One of the many skills that online researchers quickly learn to use is the ability to think in terms of search strings. The importance of knowing how to construct these investigative devices cannot be overstated. From a sheer time-saving point of view, they are essential. My general rule of thumb is that if what I’m looking for does not appear in the first or second page of search engine results, then my search string is not good enough.
So what is a search string? In a nutshell, a search string is a string of text that specifies the data that you are looking for in a given body of content. Since the amount of data that search engines catalog is unimaginably vast, a well-constructed search string can yield exactly the information you want in a shockingly short amount of time.
The trick to building search strings is knowing what words are related to the topic you want information about and the syntax necessary to tell the search engine exactly how you want it to search for said information. For example, let’s say that I want information on the classic ColecoVision game "WarGames." The Google search string I would build to find this information would be
WarGames ColecoVision -Badham
Let’s break this search string down:
WarGames = I want all mentions of the title of the game
ColecoVision = I want all sites that mention WarGames and ColecoVision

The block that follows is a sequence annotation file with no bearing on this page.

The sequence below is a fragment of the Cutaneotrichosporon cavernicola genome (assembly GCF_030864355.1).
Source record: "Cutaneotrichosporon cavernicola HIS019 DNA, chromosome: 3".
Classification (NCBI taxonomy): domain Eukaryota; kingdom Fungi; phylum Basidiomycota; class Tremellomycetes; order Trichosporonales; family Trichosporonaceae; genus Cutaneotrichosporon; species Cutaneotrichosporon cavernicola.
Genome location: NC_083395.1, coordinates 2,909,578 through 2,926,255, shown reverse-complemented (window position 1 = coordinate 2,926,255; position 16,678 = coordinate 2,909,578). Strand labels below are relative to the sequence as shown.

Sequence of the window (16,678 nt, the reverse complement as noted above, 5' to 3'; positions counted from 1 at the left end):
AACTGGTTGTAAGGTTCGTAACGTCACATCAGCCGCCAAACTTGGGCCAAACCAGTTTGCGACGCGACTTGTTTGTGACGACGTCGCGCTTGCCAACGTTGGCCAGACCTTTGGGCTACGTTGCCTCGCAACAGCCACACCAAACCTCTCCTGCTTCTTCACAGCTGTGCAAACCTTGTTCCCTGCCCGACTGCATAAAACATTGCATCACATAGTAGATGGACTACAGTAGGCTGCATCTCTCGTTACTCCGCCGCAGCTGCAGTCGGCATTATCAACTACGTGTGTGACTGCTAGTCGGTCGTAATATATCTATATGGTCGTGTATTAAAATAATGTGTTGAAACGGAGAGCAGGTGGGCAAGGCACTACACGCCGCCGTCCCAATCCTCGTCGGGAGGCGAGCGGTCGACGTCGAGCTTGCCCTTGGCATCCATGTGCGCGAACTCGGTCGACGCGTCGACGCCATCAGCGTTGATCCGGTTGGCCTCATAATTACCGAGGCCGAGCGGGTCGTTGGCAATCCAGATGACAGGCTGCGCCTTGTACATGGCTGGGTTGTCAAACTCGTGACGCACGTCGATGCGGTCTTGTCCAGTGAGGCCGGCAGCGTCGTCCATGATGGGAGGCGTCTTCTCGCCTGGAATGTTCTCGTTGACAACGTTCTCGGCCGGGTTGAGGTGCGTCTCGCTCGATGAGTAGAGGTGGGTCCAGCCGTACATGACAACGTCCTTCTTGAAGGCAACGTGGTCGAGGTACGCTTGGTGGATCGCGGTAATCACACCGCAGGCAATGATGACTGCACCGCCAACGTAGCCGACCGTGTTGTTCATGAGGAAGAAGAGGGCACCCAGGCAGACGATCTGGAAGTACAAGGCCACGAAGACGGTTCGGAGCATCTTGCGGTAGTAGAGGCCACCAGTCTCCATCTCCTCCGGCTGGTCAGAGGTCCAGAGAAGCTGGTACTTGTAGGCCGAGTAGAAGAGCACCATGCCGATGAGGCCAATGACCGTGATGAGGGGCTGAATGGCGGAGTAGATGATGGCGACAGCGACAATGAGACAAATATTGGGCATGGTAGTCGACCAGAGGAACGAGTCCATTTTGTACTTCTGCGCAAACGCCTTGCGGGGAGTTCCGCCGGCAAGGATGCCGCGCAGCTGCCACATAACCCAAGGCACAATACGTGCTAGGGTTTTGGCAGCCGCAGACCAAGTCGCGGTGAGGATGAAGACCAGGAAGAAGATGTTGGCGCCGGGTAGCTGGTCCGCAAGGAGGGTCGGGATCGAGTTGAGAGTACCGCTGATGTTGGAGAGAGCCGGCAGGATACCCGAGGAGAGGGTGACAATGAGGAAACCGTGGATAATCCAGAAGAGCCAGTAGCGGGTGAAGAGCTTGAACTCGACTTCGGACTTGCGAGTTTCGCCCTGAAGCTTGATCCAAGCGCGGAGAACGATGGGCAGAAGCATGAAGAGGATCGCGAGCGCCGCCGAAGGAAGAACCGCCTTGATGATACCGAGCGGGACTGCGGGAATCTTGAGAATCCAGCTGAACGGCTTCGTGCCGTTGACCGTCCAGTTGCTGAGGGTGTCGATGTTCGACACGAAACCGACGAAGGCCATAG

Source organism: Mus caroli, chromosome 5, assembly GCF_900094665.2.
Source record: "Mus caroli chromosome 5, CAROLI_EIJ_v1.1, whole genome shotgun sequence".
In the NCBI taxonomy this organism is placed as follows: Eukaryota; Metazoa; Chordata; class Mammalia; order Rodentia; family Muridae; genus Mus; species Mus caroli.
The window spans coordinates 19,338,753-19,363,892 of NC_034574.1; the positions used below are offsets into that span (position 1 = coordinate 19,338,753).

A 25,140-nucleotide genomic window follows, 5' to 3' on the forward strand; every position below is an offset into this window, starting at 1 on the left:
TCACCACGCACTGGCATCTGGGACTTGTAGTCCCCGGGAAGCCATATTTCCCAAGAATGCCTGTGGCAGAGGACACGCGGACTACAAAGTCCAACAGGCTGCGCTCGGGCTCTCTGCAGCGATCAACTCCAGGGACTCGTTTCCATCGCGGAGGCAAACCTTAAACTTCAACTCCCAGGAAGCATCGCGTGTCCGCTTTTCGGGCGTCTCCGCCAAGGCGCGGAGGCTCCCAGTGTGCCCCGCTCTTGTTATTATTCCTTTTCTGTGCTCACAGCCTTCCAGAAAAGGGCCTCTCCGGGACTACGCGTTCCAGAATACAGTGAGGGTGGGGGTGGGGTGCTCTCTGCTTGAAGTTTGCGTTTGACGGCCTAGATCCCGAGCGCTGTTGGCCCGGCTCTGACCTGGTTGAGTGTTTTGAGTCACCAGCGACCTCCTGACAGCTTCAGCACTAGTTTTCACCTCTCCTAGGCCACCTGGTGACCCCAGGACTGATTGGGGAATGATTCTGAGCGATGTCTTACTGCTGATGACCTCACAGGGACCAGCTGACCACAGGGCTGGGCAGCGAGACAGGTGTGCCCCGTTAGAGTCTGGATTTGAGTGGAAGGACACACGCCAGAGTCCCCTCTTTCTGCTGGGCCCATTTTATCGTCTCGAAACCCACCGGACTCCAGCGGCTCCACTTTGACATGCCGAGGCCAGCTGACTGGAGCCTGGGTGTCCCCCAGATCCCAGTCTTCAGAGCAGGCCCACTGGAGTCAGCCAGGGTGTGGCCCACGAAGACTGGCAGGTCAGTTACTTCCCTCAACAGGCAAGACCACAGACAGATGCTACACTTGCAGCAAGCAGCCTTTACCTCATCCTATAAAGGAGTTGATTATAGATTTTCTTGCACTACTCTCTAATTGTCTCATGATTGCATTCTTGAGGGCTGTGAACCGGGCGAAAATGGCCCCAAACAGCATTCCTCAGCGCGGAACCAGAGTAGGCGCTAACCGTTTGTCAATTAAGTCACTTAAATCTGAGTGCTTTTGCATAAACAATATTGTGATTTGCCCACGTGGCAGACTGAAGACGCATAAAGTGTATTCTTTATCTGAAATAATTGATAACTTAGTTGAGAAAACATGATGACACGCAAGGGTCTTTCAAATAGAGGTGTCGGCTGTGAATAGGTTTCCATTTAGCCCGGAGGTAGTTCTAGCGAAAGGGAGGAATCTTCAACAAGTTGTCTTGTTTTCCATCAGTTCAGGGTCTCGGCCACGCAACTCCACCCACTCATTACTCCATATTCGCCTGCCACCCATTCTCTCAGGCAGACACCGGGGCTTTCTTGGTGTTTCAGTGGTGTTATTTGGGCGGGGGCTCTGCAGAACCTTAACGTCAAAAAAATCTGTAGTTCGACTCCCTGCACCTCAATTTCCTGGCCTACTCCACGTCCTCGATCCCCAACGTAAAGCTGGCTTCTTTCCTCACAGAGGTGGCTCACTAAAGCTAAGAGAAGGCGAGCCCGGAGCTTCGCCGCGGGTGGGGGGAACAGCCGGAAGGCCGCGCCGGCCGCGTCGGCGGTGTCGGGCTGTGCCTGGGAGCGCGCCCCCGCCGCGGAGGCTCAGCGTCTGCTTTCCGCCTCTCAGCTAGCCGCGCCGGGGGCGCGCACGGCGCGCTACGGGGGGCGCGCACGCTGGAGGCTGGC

-Badham = Since I know that John Badham directed the 1983 film of the same name, I want to filter out all sites that mention Badham and WarGames and ColecoVision
This logic may seem simple (and it is), but the point I wanted to illustrate is that in constructing this search string, I used information I already knew (that WarGames was originally released for the ColecoVision console and that the movie WarGames was directed by John Badham) to use in refining my search. As you can see from the results of my Google search using this search string, I was able to get exactly what I was looking for.
The rule of thumb for online researchers should be to start specific and work your way out. Put as much information as you think useful into your search strings to start with. If the first search doesn’t result in a hit, start broadening the search by removing the more specific text. With a little practice, you should be getting most of the information you want on the first or second back of search engine results in no time.
Google offers some good help on empowering your searches on that search engine. I would definitely advise taking a few minutes to read up on it.